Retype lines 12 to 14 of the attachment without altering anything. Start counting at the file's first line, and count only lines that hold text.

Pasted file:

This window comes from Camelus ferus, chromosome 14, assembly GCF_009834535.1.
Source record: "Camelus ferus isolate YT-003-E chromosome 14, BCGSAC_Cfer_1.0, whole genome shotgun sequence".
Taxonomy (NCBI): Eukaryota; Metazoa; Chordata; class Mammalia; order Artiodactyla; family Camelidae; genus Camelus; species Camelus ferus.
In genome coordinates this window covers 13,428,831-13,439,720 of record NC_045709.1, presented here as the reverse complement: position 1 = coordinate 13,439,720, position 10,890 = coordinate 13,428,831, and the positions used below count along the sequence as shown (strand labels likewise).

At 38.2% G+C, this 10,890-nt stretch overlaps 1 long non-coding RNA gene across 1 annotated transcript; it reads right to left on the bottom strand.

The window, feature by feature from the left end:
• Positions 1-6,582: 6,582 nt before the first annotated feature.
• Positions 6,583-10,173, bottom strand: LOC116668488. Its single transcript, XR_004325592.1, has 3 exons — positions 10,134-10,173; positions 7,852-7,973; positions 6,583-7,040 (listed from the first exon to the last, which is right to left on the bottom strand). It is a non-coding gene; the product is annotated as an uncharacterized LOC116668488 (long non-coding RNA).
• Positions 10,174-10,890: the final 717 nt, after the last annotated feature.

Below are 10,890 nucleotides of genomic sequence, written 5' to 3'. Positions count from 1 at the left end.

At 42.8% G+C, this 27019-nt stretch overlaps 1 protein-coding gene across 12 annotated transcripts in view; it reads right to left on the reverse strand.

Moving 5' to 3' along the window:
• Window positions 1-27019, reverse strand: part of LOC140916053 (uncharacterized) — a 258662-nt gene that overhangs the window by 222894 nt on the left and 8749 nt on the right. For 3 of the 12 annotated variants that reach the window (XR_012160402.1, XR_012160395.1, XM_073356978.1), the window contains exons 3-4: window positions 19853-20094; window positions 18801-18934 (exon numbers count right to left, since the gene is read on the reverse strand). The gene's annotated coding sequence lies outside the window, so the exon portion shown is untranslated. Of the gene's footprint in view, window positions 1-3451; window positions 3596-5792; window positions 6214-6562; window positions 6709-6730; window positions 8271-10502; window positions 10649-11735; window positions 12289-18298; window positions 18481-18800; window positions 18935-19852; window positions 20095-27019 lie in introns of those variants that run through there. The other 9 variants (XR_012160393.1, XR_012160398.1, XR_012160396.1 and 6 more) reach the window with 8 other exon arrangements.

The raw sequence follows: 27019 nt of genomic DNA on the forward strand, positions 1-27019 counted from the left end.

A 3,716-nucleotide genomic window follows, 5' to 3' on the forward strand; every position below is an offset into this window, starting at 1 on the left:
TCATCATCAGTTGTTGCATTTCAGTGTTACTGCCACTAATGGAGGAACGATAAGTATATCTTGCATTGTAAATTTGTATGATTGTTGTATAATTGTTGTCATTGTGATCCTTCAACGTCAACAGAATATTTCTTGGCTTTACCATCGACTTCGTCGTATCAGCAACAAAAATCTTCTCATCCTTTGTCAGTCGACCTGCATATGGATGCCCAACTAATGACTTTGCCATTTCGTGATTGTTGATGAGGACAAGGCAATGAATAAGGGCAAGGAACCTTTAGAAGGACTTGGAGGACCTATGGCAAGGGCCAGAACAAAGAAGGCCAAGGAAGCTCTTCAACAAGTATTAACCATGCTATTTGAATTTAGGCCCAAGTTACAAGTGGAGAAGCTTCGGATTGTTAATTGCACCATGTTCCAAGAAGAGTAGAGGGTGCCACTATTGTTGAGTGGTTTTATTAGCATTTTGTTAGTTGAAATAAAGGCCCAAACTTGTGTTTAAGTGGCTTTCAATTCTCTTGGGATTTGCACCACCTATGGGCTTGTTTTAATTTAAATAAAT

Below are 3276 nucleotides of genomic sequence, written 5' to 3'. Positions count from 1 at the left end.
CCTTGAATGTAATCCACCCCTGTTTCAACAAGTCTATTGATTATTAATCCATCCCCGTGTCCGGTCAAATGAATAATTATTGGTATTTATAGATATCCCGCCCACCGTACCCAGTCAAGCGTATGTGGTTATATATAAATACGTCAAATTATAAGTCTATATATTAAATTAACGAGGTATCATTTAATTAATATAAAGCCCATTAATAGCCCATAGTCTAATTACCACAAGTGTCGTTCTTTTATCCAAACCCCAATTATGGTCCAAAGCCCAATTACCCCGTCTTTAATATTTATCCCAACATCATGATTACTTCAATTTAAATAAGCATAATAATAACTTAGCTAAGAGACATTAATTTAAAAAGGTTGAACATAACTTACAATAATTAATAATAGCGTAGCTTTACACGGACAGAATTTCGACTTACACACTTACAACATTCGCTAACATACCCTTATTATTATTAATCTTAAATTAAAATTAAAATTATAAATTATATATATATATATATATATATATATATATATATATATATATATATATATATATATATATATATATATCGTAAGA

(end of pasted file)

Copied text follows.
Moving 5' to 3' along the window:
• Window positions 1-27019, reverse strand: part of LOC140916053 (uncharacterized) — a 258662-nt gene that overhangs the window by 222894 nt on the left and 8749 nt on the right. For 3 of the 12 annotated variants that reach the window (XR_012160402.1, XR_012160395.1, XM_073356978.1), the window contains exons 3-4: window positions 19853-20094; window positions 18801-18934 (exon numbers count right to left, since the gene is read on the reverse strand). The gene's annotated coding sequence lies outside the window, so the exon portion shown is untranslated. Of the gene's footprint in view, window positions 1-3451; window positions 3596-5792; window positions 6214-6562; window positions 6709-6730; window positions 8271-10502; window positions 10649-11735; window positions 12289-18298; window positions 18481-18800; window positions 18935-19852; window positions 20095-27019 lie in introns of those variants that run through there. The other 9 variants (XR_012160393.1, XR_012160398.1, XR_012160396.1 and 6 more) reach the window with 8 other exon arrangements.

The raw sequence follows: 27019 nt of genomic DNA on the forward strand, positions 1-27019 counted from the left end.